Monday, November 19, 2007

COM: Lost language

Indigenous Mexican Language Faces Extinction As Last Two Speakers Stop Talking To Each Other
Ishita Sukhadwala - AHN News Writer, November 16, 2007 5:41 a.m. EST

Ayapan, Mexico (AHN) - The last two speakers of an indigenous Mexican language have stopped talking to each other, raising fears that the language will become extinct.

The two men in their 70s from the village of Ayapan, Tabasco, in southern Mexico, are the only remaining speakers of their local version of the Zoque language.

Fernando Nava, head of the Mexican Institute for Indigenous Languages told BBC News the two men have drifted apart. He said: "We know they are not to say enemies, but we know they are apart. We know they are two people with little in common."

"They are really personal reasons that they don't speak to each other."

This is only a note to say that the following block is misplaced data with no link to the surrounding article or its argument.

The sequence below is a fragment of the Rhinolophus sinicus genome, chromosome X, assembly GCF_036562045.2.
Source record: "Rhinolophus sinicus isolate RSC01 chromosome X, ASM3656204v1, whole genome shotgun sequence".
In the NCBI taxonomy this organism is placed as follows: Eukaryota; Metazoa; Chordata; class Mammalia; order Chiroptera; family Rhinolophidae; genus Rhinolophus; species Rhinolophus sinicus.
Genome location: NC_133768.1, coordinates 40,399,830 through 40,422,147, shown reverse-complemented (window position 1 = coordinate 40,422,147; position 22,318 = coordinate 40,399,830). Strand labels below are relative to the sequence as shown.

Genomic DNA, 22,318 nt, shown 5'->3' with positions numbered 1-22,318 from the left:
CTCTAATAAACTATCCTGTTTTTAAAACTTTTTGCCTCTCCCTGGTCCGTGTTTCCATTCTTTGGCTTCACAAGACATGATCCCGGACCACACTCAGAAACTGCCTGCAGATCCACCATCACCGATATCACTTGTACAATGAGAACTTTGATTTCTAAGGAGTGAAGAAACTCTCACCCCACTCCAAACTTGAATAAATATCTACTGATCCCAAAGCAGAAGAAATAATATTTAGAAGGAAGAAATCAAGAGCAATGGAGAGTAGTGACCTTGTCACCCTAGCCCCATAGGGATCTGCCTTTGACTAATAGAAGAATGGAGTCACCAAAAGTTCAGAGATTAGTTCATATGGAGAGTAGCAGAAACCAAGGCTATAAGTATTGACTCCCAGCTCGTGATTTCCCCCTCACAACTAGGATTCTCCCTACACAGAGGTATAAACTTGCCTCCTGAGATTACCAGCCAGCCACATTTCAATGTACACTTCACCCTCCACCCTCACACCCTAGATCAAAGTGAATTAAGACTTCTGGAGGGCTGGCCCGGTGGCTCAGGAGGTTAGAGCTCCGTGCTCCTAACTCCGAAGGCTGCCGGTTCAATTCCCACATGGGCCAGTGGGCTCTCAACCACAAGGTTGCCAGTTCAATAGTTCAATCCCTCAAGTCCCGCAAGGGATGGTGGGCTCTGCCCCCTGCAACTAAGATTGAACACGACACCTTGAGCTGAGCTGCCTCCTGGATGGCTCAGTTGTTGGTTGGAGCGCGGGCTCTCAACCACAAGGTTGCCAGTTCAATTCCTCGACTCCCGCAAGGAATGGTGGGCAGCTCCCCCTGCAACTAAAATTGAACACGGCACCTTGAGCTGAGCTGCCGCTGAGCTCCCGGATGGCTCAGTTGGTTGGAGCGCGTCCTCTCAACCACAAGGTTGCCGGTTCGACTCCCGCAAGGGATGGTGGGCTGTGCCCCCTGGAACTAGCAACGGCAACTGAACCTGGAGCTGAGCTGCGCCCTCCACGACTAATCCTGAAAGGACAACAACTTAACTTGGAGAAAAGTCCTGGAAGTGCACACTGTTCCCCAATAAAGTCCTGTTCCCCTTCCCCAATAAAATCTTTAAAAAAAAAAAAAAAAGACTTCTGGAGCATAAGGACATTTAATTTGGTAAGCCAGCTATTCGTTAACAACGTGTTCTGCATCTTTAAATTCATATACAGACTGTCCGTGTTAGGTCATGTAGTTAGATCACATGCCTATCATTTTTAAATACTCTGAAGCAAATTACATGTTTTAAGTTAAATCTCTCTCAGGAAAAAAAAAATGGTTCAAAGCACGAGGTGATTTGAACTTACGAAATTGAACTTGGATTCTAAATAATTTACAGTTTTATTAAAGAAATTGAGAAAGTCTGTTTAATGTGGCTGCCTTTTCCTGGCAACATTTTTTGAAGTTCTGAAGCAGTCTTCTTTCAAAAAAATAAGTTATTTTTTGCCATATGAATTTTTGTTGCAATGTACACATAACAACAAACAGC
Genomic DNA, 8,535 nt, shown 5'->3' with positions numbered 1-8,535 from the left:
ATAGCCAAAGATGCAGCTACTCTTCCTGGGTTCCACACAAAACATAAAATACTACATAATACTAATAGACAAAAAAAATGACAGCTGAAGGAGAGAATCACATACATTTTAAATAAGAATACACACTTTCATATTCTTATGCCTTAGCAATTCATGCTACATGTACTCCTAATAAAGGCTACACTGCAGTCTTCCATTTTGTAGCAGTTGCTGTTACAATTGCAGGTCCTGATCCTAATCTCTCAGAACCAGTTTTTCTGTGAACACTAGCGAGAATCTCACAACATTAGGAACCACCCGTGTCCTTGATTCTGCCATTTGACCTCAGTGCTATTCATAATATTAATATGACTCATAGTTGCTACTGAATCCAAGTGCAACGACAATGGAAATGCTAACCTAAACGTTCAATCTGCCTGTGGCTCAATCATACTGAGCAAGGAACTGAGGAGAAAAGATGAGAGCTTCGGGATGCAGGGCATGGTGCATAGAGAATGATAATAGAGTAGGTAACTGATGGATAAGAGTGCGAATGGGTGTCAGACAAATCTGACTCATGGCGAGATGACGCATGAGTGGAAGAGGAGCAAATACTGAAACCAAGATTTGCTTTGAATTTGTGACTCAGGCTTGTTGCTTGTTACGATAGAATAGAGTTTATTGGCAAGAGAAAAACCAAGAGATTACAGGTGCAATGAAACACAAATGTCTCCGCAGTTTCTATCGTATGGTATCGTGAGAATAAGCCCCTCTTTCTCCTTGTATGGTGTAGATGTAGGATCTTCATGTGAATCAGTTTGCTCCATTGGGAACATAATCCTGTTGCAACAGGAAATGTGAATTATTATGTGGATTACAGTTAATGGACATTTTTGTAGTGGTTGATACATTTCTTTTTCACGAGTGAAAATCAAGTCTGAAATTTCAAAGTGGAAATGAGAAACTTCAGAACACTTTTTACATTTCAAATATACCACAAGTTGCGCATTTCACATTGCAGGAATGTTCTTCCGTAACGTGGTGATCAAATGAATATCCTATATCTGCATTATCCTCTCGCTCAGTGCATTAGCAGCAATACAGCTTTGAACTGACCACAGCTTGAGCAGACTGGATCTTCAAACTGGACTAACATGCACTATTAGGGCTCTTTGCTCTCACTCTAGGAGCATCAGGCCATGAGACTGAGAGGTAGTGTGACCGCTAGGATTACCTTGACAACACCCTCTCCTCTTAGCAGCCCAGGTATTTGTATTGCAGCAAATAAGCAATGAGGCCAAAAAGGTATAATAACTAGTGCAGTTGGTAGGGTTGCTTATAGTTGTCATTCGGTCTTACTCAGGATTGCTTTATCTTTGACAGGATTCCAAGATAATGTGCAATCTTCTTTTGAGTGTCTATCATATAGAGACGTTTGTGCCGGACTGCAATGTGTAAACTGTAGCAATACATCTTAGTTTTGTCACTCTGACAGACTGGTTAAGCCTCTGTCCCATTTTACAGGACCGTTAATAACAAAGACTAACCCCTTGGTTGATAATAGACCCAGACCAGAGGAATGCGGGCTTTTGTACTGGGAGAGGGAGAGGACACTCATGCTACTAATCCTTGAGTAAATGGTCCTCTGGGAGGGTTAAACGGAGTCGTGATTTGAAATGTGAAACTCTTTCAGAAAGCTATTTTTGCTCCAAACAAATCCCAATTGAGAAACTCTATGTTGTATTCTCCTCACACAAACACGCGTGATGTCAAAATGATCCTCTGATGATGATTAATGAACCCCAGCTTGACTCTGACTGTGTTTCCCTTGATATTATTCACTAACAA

Nava used the example of the two men to highlight the threat to indigenous languages across Mexico. He is hoping other people will learn Ayapan Zoque and that the men will pass the language to their families.

Nava continued: "We hope in a few years to be talking about new speakers of the language."

ABC News reports that Zoque from Tabasco was spoken by 367 people in 1960, according to a Mexican Government survey. This number reduced to 40 speakers in the early 1970s. Now, there are only two remaining who know the language.

Dr Paul Sidwell, a visiting fellow at the Australian National University's Research School of Pacific and Asian Studies, works to save endangered languages. He thinks if the two men don't talk to each other, there could be other ways of saving the language.

He told ABC News: "The first thing to do is to record the language, to document it in as far as we can, in all the different ways it's used, document the lexicon, the grammar."

"Once we have a description of the language, then we know what it is we're trying to preserve."

The United Nations estimates that one language disappears every two weeks across the world.

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